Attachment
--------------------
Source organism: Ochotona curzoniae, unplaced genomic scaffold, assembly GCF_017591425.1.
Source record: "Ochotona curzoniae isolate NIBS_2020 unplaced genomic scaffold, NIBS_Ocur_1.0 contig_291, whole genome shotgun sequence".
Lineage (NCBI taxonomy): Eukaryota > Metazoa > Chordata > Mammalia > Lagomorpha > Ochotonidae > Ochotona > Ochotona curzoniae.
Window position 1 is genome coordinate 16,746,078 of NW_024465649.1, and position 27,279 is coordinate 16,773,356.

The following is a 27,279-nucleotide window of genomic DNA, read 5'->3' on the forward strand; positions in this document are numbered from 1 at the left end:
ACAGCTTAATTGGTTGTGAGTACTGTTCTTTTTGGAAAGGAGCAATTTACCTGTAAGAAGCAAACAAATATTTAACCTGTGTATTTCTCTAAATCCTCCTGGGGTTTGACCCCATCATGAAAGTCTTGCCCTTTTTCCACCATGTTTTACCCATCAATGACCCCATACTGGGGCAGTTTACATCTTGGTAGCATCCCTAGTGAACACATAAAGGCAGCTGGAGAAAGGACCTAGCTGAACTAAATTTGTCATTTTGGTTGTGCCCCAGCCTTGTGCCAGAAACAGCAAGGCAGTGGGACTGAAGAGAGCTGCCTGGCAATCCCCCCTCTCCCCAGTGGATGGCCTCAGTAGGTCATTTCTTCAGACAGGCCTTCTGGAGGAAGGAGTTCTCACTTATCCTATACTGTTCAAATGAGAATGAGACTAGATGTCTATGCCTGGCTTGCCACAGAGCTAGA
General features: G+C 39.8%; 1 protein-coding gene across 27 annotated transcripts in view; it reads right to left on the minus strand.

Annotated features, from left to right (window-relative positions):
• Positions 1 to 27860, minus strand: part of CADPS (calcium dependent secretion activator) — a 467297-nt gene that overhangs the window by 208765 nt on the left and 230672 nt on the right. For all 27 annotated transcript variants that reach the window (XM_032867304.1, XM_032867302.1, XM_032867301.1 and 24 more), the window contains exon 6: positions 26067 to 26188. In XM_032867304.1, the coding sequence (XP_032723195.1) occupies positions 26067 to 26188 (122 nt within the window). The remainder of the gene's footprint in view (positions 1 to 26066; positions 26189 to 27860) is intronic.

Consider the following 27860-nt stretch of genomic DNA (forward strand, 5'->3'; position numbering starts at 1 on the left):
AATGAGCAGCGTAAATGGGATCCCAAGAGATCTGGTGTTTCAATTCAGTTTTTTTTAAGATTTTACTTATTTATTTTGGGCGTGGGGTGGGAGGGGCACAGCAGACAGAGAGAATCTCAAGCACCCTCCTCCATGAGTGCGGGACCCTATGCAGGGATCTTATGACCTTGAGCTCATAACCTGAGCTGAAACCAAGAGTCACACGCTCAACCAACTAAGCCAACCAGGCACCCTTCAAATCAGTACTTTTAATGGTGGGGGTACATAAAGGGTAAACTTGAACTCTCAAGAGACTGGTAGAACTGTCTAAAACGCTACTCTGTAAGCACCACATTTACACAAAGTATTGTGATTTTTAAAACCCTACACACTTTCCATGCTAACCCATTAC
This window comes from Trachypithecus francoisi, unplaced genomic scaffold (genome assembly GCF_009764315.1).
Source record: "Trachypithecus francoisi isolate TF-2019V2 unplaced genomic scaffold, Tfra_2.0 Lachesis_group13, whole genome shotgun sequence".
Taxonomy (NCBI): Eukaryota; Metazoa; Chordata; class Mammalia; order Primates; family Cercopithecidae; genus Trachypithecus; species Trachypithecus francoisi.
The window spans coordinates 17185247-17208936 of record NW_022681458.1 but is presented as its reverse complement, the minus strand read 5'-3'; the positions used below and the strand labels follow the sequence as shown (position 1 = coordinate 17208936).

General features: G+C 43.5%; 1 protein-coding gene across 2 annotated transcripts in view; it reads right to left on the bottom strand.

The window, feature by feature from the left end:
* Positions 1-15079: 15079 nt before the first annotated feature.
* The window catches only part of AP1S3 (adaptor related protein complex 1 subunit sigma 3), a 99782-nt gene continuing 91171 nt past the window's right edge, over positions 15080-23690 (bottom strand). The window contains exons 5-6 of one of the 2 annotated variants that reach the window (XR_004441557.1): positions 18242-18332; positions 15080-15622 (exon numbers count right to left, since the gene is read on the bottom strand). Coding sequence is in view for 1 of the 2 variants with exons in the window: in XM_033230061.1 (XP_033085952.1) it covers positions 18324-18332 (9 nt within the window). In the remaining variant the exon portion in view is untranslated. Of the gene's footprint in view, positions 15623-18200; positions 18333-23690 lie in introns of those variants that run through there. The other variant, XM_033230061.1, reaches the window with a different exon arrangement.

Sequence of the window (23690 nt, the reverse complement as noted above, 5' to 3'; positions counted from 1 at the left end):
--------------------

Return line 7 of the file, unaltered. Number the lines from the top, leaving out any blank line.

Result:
General features: G+C 39.8%; 1 protein-coding gene across 27 annotated transcripts in view; it reads right to left on the minus strand.